A few of the tents outside city hall came down shortly after beds arrived for the new emergency winter shelter in Prince Rupert.
Twenty-five beds were donated from a correctional institute in Manitoba and they arrived on Thursday, Nov. 23. Executive director of the North Coast Transition Society, Christine White, said the beds are completely bed bug proof, easy to wipe down and comfortable with a built in pillow.
“We’re offering hot soup and hot chili every night,” White said in the announcement to media that included Prince Rupert Mayor Lee Brain as well as Clyde and Julia Smith, who will be taking on 12-hour shifts to run the shelter.
Since the the space at 328 3rd Ave. West opened its doors over the weekend, Clyde said they have averaged eight to nine people a night, which was evident from the few beds laid out on the floor on Thursday. Now, with more beds to unpack, they anticipate the numbers to rise.
“That’s just in the transition stage. With the tents that are up there right now they’re starting to take them down so we’ll have everybody coming down here at that time,” Clyde said.
He expects approximately 15 people this week.
“There are a number of people who don’t want to come into a shelter right now. Throughout the years they’re used to having their private spot. I expect it to go up to full capacity with 25 beds,” he said.
The emergency shelter is currently open 8 p.m. until 8 a.m. due to the funding arrangement with BC Housing. The city and the transition society are going to continue fundraising to be able to open earlier in the day.
“We will keep working to get additional funding to see if we can fill in that gap,” White said.
Due to donations from the public and businesses, the shelter has a new fridge, food and beverages, a TV and DVD player, couches, blankets and dry clothes and shoes. There is a bathroom, but no shower.
Over the weekend, many volunteers, including the mayor and MLA Jennifer Rice, scrubbed floors to prepped the space for the people who need it.
“This is one of those times where the community just comes together in a very quick order. It was 30 hours of work this weekend to get this place cleared out, scrubbing the floors to get the beds in here to get this place set up the way it is,” Brain said. “I’ve never experienced anything personally like this in my life before.”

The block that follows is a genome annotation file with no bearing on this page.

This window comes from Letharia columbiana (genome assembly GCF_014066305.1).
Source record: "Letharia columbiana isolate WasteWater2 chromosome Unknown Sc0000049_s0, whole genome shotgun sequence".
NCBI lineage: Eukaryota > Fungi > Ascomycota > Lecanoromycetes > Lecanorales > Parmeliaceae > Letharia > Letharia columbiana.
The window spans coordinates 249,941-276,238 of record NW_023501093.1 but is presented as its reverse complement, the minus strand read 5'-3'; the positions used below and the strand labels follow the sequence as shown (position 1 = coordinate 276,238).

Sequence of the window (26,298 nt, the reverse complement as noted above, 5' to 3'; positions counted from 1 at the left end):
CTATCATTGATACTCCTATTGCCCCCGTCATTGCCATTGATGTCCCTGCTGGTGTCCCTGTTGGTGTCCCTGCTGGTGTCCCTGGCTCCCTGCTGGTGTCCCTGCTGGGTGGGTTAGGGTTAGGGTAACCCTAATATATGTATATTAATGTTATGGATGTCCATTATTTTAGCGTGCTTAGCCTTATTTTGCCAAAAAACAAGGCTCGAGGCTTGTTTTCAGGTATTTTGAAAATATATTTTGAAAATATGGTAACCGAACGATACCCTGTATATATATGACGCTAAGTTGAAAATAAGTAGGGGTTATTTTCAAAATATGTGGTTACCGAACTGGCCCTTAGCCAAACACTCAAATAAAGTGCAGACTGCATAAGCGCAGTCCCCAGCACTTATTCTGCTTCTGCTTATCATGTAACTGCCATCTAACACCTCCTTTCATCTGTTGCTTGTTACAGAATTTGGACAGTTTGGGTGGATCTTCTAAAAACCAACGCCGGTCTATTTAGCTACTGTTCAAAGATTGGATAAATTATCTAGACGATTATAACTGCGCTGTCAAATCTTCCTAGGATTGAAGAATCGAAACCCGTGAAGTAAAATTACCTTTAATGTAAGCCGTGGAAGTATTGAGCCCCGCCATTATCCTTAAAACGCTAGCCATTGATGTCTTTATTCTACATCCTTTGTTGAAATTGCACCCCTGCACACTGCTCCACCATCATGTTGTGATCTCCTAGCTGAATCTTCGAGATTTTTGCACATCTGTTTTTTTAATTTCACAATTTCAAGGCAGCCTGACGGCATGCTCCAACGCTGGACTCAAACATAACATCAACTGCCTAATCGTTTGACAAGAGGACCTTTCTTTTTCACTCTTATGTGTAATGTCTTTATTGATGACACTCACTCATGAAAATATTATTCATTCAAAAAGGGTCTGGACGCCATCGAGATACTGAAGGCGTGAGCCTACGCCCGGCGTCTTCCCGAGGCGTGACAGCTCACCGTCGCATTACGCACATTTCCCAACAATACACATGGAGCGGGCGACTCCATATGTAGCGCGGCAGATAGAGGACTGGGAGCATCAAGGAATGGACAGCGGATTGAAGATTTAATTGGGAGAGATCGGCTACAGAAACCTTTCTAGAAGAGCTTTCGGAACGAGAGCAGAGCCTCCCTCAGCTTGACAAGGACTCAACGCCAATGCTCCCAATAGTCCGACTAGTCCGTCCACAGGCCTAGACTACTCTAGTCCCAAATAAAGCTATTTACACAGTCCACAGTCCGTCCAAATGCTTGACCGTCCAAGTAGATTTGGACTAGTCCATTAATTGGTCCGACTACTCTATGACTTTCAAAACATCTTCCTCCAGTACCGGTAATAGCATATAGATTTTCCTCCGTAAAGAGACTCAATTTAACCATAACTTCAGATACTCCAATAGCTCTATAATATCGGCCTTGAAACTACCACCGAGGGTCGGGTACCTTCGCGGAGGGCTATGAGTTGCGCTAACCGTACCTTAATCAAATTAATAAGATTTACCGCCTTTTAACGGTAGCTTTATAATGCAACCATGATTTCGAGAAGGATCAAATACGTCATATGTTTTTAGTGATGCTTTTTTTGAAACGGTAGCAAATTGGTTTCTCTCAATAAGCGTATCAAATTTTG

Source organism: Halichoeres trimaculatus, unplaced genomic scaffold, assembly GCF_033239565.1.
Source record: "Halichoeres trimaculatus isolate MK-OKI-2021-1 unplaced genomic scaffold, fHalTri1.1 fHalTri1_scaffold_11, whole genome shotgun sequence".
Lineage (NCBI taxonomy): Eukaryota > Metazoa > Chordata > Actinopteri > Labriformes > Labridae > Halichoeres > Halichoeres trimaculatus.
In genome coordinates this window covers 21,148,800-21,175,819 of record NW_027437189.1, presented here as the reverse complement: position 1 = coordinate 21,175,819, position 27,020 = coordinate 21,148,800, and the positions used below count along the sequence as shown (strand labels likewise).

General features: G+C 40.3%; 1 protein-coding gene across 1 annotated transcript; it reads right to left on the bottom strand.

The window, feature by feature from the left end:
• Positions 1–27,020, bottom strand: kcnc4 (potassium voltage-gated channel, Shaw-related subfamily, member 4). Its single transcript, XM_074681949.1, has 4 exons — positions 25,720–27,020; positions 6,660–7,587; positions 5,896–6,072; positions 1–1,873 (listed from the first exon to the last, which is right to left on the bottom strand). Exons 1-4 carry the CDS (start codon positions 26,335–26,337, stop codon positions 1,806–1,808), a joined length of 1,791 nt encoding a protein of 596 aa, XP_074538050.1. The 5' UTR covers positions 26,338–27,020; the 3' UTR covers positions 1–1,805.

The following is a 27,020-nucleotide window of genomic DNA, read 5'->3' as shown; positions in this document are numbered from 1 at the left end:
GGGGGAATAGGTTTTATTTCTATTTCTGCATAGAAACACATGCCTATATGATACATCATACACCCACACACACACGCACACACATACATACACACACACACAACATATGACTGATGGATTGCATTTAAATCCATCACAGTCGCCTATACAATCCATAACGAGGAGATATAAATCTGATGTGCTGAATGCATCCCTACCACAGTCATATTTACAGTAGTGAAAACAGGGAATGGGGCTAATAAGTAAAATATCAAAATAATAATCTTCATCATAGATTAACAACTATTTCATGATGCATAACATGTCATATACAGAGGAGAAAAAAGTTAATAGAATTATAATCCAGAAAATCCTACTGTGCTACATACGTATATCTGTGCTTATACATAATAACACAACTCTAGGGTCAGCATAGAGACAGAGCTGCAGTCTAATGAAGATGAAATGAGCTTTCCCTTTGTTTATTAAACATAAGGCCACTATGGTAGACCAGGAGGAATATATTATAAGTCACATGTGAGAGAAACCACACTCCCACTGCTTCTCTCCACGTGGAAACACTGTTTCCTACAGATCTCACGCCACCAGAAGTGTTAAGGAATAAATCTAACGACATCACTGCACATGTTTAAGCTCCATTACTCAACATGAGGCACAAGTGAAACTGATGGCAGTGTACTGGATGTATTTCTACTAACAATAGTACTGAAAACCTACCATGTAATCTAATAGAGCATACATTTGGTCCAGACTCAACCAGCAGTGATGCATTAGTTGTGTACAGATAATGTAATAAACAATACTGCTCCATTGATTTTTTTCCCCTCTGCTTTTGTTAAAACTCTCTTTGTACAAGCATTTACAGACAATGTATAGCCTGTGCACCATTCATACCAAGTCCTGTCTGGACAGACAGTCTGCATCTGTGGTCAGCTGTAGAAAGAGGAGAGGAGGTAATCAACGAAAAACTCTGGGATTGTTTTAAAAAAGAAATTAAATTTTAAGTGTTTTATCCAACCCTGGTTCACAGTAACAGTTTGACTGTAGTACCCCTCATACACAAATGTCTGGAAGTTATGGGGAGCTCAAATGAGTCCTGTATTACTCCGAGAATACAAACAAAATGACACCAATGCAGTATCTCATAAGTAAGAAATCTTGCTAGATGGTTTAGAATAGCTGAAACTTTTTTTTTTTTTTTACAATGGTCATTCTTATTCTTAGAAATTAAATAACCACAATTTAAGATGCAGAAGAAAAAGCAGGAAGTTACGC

The mayor said he will reach out for extra funds to try to open the space a little earlier than 8 p.m.
One of the occupants of tent city, Glendon Gurney, said he plans to sleep at the new shelter this week.
“I think we made our point,” he said. “I’ve got a lot of friends they’ve got to sleep outside and they don’t have to do that. It shouldn’t be like that.”
The shelter at Raffles Inn will continue
Although the new emergency shelter is opening at 328 3rd Ave. West the Prince Rupert Salvation Army said it will continue to run the 12 beds at Raffles Inn.
“We are still getting funds from BC Housing, Raffles is still active and we have 12 beds available to whoever needs them. Our rooms are kept up, they are clean, they are up to code,” Lieutenant Sabrina Silvey said.
BC Housing statistics showed that in October, one of the rainiest months of the year in Prince Rupert, Raffles Inn only had 20 per cent occupancy rate. MLA Jennifer Rice pointed out these statistics at the Nov. 14 city council meeting to explain why Prince Rupert didn’t qualify for emergency winter shelter funding from BC Housing.
Today, White thanked BC Housing for cutting through all the red tape and rushing the funding for an emergency winter shelter for a maximum of 25 people a night.
Meanwhile, the beds at Raffles, Silvey said, will continue to operate to make sure people have access. The Salvation Army has a full-time shelter manager who does intake Monday through Friday. When the manager has a day off, people in need can register themselves at Raffles’ front desk.
The funding from BC Housing isn’t just for the 12-beds.
“When we aren’t open at our soup kitchen — because they are eligible to come for breakfast and lunch at our soup kitchen — their dinners are provided through Raffles Inn as part of our agreement. When we are closed, if it’s a holiday or a weekend, breakfast lunch and dinner are provided through Raffles. Food is accessible seven days a week, as well as beds seven days a week. And clothing from our thrift store if need be,” Greg Silvey said.
With files from Keili Bartlett